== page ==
06/10/2013 1:26PM

Chavez sues over insurance settlement


Jockey Jorge Chavez, who has not ridden since going down in a spill on Dec. 4, 2011, at Aqueduct in New York, has filed a lawsuit against the insurance company covering riders at New York racetracks seeking a lump sum payout of nearly $1 million.

The suit, filed in the Supreme Court of New York in Nassau County on May 17, alleges that Chavez was “rendered permanently impaired and disabled” as a result of the 2011 accident, which would qualify Chavez for a payment under the policy equal to 10 times his earnings over the past 36 months, to a maximum of $957,980. The suit states that the policy issuer, AIG, has refused to distribute the sum. The policy is purchased by the New York Racing Association, which operates Aqueduct, Belmont, and Saratoga.

Chavez, 51, broke five ribs and fractured his collarbone and two vertebrae in the accident, according to news reports at the time. Doctors told Chavez that he would need at least five months of recovery before returning to riding, according to articles, but he has not raced since then. Chavez had fractured the same two vertebrae in an earlier accident in 2003 at Gulfstream Park.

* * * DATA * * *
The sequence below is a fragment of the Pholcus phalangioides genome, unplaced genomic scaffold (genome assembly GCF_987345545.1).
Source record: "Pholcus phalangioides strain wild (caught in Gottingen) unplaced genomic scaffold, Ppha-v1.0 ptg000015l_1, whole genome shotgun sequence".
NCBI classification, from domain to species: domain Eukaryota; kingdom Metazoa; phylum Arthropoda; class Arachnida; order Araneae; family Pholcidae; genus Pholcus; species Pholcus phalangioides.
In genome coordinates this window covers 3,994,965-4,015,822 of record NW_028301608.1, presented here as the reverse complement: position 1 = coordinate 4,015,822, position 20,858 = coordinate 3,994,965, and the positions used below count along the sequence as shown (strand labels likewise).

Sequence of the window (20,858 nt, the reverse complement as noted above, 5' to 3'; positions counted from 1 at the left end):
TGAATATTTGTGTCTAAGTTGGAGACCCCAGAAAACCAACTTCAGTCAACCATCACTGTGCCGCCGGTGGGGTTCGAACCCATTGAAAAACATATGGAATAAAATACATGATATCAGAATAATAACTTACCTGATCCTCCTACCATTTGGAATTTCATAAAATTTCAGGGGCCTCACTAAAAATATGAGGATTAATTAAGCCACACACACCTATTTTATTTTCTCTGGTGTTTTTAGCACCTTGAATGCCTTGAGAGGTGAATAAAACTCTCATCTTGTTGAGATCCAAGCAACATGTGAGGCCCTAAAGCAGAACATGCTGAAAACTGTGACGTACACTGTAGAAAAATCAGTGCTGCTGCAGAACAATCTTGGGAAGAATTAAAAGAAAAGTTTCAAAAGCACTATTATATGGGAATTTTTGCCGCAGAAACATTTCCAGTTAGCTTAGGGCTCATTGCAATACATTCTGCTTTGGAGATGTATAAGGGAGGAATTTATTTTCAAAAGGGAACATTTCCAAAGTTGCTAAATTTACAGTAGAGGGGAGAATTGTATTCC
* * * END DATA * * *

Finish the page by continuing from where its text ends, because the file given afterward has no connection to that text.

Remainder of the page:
Joe Faraldo, who is representing Chavez in the suit, said that the former jockey is no longer fully “ambulatory,” and that he has trouble sitting for long periods of time. Faraldo said that the jockey is also no longer capable of riding a horse.

“The insurance company is putting in place a standard in which you’d have to be a quadriplegic to qualify for coverage,” Faraldo said. “NYRA is paying a lot of money for that coverage, but you might as well not even have a policy at all if that is the standard.”

Chavez was the leading rider on the NYRA circuit from 1994 to 1999. He won 4,526 races in his career, including the 2001 Kentucky Derby on Monarchos. After an accident in 2006, his career tapered off, and in 2011, the last year he rode, he had 302 mounts, with 23 wins.